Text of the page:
success and a request for more help. Gregory responded by sending more
missionaries and stores of ecclesiastical furniture such especially
as could not be obtained in England. Among these treasures was
a copy of the Gospel of St Luke, which can still be seen.
Augustine travelled to France for his consecration as Archbishop of
the English nation and on his return set about building a larger church
and monastery in Canterbury, very little of which now remains.
He now began to turn his thoughts towards those Christian communities
that were in these islands before his arrival. These Christians had
kept aloof and refused to have any communion with him. As we have seen,
most of the ancient Celtic Christians were at this time settled in Wales,
Cornwall and in parts of Scotland and some had moved to Ireland. The
main cause for contention was the date for the observance of Easter.
So Augustine with Ethelberts co-operation invited the chief Doctors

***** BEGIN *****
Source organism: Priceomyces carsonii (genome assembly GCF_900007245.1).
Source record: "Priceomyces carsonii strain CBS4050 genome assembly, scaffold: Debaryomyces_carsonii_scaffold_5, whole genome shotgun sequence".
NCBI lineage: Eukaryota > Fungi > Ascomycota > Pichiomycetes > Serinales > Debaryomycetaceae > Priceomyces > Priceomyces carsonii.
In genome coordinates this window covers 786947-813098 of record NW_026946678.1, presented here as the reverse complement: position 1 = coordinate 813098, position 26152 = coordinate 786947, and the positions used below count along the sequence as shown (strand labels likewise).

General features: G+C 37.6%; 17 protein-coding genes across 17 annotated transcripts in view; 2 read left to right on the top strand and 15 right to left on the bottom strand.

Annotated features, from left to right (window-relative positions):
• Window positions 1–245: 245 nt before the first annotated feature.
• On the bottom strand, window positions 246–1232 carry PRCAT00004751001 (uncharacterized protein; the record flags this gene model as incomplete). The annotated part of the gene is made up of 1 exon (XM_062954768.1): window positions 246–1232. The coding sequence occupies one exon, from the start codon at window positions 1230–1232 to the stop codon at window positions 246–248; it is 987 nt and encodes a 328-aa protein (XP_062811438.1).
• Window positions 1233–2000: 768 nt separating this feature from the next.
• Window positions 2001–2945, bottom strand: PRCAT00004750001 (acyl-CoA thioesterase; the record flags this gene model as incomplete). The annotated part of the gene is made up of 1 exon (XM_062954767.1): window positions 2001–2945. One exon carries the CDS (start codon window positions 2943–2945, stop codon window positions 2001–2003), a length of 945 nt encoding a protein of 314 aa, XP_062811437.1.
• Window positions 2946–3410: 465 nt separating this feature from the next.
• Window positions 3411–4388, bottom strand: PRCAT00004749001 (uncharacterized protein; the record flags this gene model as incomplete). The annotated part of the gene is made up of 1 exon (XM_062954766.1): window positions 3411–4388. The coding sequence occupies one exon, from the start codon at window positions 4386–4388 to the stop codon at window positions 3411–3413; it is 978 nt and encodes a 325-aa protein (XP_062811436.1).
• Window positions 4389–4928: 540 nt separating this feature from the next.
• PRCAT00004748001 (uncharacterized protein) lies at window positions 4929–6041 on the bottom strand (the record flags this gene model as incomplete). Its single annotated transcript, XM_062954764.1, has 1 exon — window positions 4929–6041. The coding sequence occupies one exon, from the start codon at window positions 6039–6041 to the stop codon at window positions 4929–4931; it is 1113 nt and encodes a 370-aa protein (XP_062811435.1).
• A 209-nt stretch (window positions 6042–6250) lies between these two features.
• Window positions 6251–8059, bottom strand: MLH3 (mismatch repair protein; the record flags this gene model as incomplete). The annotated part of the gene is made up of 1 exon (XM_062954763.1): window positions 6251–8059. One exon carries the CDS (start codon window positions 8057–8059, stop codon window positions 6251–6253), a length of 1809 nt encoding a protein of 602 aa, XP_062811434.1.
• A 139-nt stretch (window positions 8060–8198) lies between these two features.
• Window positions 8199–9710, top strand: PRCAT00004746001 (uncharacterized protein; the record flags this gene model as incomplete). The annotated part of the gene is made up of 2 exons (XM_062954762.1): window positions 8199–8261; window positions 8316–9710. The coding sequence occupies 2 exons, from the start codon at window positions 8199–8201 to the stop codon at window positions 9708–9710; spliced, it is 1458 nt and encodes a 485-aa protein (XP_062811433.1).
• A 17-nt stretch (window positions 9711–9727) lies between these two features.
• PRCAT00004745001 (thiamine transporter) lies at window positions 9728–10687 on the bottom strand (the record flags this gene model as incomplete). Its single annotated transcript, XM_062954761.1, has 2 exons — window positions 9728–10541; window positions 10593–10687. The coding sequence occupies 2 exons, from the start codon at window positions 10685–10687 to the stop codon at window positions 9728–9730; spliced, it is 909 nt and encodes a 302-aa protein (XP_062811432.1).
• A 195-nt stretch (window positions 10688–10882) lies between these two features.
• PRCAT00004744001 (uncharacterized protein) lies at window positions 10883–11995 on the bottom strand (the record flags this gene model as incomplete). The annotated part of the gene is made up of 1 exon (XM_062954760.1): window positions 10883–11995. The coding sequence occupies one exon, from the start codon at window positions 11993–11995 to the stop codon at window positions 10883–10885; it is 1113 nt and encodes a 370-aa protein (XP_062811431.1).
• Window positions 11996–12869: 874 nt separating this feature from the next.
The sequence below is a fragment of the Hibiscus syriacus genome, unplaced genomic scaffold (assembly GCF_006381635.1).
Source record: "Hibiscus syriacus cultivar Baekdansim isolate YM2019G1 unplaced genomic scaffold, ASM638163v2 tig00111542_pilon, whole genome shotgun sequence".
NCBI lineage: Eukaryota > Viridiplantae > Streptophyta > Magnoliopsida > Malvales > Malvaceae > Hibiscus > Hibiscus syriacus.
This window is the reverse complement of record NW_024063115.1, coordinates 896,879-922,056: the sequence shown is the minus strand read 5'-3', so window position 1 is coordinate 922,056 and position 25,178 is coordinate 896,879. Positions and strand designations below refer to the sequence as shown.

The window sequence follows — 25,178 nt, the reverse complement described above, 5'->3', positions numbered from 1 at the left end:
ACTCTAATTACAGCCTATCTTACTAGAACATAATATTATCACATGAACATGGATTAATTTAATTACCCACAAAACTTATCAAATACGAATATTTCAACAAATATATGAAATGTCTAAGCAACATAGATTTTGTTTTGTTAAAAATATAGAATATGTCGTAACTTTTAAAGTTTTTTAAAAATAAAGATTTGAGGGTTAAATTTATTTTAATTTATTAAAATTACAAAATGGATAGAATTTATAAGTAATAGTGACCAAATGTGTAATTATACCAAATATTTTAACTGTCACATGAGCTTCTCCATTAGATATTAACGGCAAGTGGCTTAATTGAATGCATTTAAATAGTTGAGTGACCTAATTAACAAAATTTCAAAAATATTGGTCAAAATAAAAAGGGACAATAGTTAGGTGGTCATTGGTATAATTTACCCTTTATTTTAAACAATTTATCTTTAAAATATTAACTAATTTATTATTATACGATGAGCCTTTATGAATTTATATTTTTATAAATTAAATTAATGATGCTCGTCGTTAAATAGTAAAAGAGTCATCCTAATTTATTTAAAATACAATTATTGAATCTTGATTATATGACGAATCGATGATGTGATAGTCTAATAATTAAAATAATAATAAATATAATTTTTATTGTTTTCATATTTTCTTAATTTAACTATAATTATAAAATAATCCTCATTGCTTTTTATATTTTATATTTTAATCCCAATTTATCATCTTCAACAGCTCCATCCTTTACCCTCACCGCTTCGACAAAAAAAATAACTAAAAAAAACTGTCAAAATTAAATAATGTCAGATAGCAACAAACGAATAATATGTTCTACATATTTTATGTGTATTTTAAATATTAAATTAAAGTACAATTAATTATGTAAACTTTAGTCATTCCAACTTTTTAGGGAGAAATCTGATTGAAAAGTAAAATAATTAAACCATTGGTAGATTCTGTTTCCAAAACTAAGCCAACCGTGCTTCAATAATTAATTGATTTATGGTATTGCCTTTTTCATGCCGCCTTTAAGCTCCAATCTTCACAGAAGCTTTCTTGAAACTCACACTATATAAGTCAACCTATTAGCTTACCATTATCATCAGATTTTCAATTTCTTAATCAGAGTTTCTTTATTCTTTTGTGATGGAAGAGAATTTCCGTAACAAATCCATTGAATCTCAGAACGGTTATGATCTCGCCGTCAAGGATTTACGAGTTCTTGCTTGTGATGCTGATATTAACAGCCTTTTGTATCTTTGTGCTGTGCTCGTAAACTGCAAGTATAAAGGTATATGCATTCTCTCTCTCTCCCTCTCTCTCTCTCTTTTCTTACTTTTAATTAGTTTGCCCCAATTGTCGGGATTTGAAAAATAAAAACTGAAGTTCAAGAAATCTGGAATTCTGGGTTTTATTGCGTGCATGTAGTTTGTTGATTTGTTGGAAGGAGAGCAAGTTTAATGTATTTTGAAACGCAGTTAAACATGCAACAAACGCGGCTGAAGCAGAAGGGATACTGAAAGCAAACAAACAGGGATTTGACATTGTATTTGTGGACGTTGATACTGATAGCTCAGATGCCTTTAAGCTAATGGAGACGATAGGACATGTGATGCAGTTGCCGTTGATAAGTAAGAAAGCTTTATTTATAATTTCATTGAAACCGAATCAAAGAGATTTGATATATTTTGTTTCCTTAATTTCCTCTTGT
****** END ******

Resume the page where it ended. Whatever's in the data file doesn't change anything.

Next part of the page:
and Bishops of the Welsh to a conference in 602 but no agreement could
be found. A second meeting was arranged, but this was to no avail. Augustines
efforts to reconcile the British Christians met with no success.
The Death of St Augustine
Not long after this Augustine was taken to his rest; few particulars
are given of his death not even the exact year but it was possibly 604AD.
Bede only tells us After this, the beloved of God; Father Augustine,
died, and his body was deposited without, close by the church of the
apostles, Peter and Paul, above spoken of, by reason that the same was
not yet finished, nor consecrated, but as soon as it was dedicated,
the body was brought in, and decently buried in the north porch thereof.
On the tomb of St Augustine is written this epitaph Here rests
the Lord Augustine, first archbishop of Canterbury, who, being formerly
sent hither by the blessed Gregory, bishop of the city of Rome, and
by Gods assistance supported with miracles, reduced King Ethelbert
and his nation from the worship of idols to the faith of Christ, and